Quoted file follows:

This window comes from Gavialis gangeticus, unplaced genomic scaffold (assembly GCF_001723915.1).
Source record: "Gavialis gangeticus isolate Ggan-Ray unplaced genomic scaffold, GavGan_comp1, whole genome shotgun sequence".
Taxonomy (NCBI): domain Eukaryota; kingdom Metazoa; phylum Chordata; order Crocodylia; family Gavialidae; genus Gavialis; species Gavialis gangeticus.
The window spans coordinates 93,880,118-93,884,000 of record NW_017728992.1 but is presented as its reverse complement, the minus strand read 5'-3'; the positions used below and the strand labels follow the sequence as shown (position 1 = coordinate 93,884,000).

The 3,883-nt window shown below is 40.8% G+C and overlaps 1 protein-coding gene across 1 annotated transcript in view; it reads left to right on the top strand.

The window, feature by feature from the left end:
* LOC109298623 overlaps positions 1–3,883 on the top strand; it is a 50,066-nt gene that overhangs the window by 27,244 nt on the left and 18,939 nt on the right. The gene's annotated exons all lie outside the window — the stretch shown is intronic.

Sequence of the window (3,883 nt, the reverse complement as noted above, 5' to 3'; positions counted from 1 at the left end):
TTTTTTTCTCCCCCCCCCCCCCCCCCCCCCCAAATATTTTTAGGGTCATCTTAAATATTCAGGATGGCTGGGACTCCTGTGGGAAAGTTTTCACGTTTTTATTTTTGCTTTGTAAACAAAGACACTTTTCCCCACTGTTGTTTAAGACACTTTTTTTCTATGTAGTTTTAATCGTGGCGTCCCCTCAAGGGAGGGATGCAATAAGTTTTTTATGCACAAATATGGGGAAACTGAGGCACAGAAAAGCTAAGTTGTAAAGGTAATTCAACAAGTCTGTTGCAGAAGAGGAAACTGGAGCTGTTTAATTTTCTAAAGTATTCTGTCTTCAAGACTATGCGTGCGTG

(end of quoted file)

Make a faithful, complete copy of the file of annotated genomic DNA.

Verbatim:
This window comes from Gavialis gangeticus, unplaced genomic scaffold (assembly GCF_001723915.1).
Source record: "Gavialis gangeticus isolate Ggan-Ray unplaced genomic scaffold, GavGan_comp1, whole genome shotgun sequence".
Taxonomy (NCBI): domain Eukaryota; kingdom Metazoa; phylum Chordata; order Crocodylia; family Gavialidae; genus Gavialis; species Gavialis gangeticus.
The window spans coordinates 93,880,118-93,884,000 of record NW_017728992.1 but is presented as its reverse complement, the minus strand read 5'-3'; the positions used below and the strand labels follow the sequence as shown (position 1 = coordinate 93,884,000).

The 3,883-nt window shown below is 40.8% G+C and overlaps 1 protein-coding gene across 1 annotated transcript in view; it reads left to right on the top strand.

The window, feature by feature from the left end:
* LOC109298623 overlaps positions 1–3,883 on the top strand; it is a 50,066-nt gene that overhangs the window by 27,244 nt on the left and 18,939 nt on the right. The gene's annotated exons all lie outside the window — the stretch shown is intronic.

Sequence of the window (3,883 nt, the reverse complement as noted above, 5' to 3'; positions counted from 1 at the left end):
TTTTTTTCTCCCCCCCCCCCCCCCCCCCCCCAAATATTTTTAGGGTCATCTTAAATATTCAGGATGGCTGGGACTCCTGTGGGAAAGTTTTCACGTTTTTATTTTTGCTTTGTAAACAAAGACACTTTTCCCCACTGTTGTTTAAGACACTTTTTTTCTATGTAGTTTTAATCGTGGCGTCCCCTCAAGGGAGGGATGCAATAAGTTTTTTATGCACAAATATGGGGAAACTGAGGCACAGAAAAGCTAAGTTGTAAAGGTAATTCAACAAGTCTGTTGCAGAAGAGGAAACTGGAGCTGTTTAATTTTCTAAAGTATTCTGTCTTCAAGACTATGCGTGCGTG